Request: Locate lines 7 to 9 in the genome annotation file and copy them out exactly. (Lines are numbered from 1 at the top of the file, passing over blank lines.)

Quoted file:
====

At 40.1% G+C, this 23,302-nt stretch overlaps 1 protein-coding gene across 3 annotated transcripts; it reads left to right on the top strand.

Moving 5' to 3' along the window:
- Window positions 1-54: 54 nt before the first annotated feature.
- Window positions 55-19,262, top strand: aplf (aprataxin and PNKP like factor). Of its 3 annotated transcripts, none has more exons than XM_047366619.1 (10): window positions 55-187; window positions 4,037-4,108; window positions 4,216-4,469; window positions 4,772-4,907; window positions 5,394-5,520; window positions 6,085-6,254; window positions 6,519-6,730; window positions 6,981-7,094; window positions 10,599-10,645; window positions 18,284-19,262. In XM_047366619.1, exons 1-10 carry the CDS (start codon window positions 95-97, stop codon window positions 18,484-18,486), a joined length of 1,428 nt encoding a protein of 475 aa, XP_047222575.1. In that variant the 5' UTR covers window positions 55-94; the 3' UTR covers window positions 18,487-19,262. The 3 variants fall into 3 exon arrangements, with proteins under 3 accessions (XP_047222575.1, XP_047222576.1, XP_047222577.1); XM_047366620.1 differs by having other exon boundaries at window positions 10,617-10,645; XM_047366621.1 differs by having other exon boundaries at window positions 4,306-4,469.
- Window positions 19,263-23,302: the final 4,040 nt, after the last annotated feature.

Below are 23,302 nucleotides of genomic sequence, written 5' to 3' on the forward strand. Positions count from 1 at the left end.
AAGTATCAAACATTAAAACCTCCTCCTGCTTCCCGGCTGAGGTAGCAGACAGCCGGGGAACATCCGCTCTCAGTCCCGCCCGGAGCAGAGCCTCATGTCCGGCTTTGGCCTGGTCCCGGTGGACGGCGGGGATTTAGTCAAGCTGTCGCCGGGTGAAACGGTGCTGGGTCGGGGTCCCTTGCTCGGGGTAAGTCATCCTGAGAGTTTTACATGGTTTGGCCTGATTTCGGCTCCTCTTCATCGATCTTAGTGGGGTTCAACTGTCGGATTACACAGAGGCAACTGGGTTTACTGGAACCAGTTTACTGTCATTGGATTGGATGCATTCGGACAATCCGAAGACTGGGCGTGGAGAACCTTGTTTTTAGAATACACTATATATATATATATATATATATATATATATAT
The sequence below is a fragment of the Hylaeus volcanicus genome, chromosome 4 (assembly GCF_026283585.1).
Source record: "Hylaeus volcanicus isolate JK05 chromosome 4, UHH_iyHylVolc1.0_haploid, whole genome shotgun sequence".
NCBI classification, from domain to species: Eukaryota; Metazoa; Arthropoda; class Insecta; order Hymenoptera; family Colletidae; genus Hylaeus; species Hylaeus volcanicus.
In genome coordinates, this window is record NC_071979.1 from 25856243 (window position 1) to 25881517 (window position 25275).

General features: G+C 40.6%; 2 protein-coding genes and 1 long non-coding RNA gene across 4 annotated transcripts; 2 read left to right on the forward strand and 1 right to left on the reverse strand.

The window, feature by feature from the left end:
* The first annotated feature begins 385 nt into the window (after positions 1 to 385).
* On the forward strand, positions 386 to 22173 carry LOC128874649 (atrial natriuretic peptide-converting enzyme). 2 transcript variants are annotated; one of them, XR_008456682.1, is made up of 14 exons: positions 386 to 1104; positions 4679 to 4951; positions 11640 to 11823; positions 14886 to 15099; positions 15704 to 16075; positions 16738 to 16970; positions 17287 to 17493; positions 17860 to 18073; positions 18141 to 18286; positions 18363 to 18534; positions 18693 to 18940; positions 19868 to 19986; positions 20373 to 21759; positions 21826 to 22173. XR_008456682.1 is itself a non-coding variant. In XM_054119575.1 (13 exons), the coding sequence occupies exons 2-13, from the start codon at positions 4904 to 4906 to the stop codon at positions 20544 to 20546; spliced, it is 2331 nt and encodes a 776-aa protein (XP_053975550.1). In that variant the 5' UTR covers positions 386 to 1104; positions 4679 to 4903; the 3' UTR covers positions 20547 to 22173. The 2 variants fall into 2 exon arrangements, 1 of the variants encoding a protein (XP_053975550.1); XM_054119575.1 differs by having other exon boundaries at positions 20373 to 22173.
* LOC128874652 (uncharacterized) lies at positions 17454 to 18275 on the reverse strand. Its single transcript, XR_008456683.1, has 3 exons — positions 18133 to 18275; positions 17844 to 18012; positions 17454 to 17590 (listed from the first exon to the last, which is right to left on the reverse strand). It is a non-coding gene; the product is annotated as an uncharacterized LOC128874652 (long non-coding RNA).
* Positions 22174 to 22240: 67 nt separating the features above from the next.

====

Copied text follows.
AAGTATCAAACATTAAAACCTCCTCCTGCTTCCCGGCTGAGGTAGCAGACAGCCGGGGAACATCCGCTCTCAGTCCCGCCCGGAGCAGAGCCTCATGTCCGGCTTTGGCCTGGTCCCGGTGGACGGCGGGGATTTAGTCAAGCTGTCGCCGGGTGAAACGGTGCTGGGTCGGGGTCCCTTGCTCGGGGTAAGTCATCCTGAGAGTTTTACATGGTTTGGCCTGATTTCGGCTCCTCTTCATCGATCTTAGTGGGGTTCAACTGTCGGATTACACAGAGGCAACTGGGTTTACTGGAACCAGTTTACTGTCATTGGATTGGATGCATTCGGACAATCCGAAGACTGGGCGTGGAGAACCTTGTTTTTAGAATACACTATATATATATATATATATATATATATATATAT
The sequence below is a fragment of the Hylaeus volcanicus genome, chromosome 4 (assembly GCF_026283585.1).
Source record: "Hylaeus volcanicus isolate JK05 chromosome 4, UHH_iyHylVolc1.0_haploid, whole genome shotgun sequence".